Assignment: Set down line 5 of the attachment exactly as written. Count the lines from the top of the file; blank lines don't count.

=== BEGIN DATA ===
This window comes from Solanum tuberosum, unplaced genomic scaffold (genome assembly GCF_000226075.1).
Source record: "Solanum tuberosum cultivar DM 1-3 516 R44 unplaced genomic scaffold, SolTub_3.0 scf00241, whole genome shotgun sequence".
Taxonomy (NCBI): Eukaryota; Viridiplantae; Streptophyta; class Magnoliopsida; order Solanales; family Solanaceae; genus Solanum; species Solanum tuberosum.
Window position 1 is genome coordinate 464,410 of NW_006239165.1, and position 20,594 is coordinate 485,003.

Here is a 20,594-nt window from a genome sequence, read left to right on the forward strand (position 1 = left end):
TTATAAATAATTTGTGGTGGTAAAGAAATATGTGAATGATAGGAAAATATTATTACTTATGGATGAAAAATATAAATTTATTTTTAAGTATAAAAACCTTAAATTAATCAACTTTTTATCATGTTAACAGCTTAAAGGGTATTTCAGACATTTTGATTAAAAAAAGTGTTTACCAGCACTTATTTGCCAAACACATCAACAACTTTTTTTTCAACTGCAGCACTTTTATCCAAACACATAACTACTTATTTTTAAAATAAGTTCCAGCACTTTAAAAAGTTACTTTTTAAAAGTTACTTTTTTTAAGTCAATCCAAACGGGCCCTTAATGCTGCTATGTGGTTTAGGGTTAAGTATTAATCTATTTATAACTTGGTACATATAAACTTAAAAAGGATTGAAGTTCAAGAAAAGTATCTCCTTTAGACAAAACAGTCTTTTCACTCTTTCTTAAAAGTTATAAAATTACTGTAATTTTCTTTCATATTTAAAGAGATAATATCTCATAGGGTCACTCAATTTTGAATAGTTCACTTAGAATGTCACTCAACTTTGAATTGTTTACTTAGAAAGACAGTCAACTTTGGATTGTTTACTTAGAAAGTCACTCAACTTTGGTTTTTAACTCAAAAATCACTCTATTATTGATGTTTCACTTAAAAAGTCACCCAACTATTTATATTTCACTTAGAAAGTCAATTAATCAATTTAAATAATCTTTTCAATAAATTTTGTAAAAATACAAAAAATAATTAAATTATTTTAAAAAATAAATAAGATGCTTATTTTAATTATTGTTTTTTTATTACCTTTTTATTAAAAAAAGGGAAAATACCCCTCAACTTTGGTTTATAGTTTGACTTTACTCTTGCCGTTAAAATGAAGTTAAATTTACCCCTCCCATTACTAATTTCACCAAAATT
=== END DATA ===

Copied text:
Here is a 20,594-nt window from a genome sequence, read left to right on the forward strand (position 1 = left end):